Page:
Gilroy City Council race ready, set to go

Peter Leroe-Munoz

Gilroy City Councilman Peter Arellano met Friday with City Clerk
Shawna Freels to file all the necessary paperwork ending the
speculation on whether the two-term incumbent would make another
council run.
Gilroy City Councilman Peter Arellano met Friday with City Clerk Shawna Freels to file all the necessary paperwork ending the speculation on whether the two-term incumbent would make another council run.

Freels also met with Peter Leroe-Muñoz, deputy district attorney for San Benito County. She said both candidates qualified Monday for the November city council election.

With the two new additions, the race for the three open council seats has grown to seven and includes a diverse field of contenders.

Other candidates who already have met criteria are: Councilman Dion Bracco, former city council members Paul Kloecker and Russ Valiquette, former planning commissioner Art Barron and former City of Santa Clara employee Pasquale Greco. Councilman Craig Gartman will not be seeking another term.

In addition to completing proper paperwork, prospective candidates must gather at least 20 valid signatures to be placed on the ballot.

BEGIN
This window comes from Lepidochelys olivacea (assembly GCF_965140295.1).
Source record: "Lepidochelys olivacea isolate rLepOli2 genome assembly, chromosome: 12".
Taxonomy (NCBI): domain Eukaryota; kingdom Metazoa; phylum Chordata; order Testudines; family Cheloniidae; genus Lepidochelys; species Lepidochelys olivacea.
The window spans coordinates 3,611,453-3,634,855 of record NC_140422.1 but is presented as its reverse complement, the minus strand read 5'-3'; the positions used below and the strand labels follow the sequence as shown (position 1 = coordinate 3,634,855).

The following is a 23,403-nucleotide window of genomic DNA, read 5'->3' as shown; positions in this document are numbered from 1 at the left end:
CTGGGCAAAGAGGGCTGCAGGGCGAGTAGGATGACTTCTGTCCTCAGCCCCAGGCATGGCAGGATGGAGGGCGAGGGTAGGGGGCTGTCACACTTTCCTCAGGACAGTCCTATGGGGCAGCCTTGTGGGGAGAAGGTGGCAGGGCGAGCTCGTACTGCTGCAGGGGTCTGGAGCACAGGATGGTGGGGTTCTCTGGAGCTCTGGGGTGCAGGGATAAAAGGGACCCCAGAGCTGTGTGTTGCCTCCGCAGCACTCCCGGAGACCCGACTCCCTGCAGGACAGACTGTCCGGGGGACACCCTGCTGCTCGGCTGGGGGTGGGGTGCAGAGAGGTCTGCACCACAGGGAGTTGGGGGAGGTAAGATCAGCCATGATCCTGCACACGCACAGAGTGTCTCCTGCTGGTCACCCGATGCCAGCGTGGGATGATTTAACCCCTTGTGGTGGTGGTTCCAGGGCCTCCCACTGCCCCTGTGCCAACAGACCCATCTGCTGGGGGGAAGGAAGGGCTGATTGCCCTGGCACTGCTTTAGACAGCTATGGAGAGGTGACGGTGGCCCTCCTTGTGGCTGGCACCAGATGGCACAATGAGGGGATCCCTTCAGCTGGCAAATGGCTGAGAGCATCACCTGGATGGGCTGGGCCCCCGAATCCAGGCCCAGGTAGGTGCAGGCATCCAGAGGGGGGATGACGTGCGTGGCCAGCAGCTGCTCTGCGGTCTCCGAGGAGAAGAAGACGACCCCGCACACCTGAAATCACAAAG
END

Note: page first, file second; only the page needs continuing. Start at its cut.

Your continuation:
Leroe-Muñoz said he had been away from town with family last week, causing a delay in getting his paperwork completed and looked forward to the upcoming campaign.

While Friday was the last day for incumbents such as Arellano to qualify, the nomination for all nonincumbents runs through Wednesday, Freels said.

Freels said she didn’t expect any possible candidates to qualify Wednesday.

While Leroe-Muñoz had made his intentions known about running for the council, Arellano had previously said he was undecided. Arellano, who could not be reached for comment Monday, previously said he had been recovering from a failed bid for supervisor he described as spiritually, emotionally and financially draining. The local physician has served on the council from 1999 to 2003 and from 2005 to present.

The two-term incumbent has said the budget continues to be a pressing issue for the city along with the need to spur the local economy. He also wants to ensure that the California High-Speed Rail project is implemented in a way that best serves Gilroy residents.

He supported a failed ordinance that would have allowed medical marijuana dispensaries the ability to operate in Gilroy. He has also fought consistently for prevailing wages for workers that build city projects.

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